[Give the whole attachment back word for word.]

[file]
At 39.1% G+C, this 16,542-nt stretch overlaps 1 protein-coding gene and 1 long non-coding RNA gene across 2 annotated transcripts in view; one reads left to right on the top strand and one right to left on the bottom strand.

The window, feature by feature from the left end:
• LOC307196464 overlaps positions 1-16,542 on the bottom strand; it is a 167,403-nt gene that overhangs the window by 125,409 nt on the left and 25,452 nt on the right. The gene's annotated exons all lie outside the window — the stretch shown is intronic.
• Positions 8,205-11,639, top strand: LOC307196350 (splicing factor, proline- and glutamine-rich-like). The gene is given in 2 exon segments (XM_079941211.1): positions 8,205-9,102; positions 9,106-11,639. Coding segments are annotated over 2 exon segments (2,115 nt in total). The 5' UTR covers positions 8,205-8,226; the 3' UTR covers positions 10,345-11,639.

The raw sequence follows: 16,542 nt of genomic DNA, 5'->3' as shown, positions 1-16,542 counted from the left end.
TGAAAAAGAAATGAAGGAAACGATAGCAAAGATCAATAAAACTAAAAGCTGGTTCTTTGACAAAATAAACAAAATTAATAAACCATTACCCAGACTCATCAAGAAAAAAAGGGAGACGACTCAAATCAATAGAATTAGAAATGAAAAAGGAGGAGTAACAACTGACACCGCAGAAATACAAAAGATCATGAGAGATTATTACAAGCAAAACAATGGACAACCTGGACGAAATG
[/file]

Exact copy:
At 39.1% G+C, this 16,542-nt stretch overlaps 1 protein-coding gene and 1 long non-coding RNA gene across 2 annotated transcripts in view; one reads left to right on the top strand and one right to left on the bottom strand.

The window, feature by feature from the left end:
• LOC307196464 overlaps positions 1-16,542 on the bottom strand; it is a 167,403-nt gene that overhangs the window by 125,409 nt on the left and 25,452 nt on the right. The gene's annotated exons all lie outside the window — the stretch shown is intronic.
• Positions 8,205-11,639, top strand: LOC307196350 (splicing factor, proline- and glutamine-rich-like). The gene is given in 2 exon segments (XM_079941211.1): positions 8,205-9,102; positions 9,106-11,639. Coding segments are annotated over 2 exon segments (2,115 nt in total). The 5' UTR covers positions 8,205-8,226; the 3' UTR covers positions 10,345-11,639.

The raw sequence follows: 16,542 nt of genomic DNA, 5'->3' as shown, positions 1-16,542 counted from the left end.
TGAAAAAGAAATGAAGGAAACGATAGCAAAGATCAATAAAACTAAAAGCTGGTTCTTTGACAAAATAAACAAAATTAATAAACCATTACCCAGACTCATCAAGAAAAAAAGGGAGACGACTCAAATCAATAGAATTAGAAATGAAAAAGGAGGAGTAACAACTGACACCGCAGAAATACAAAAGATCATGAGAGATTATTACAAGCAAAACAATGGACAACCTGGACGAAATG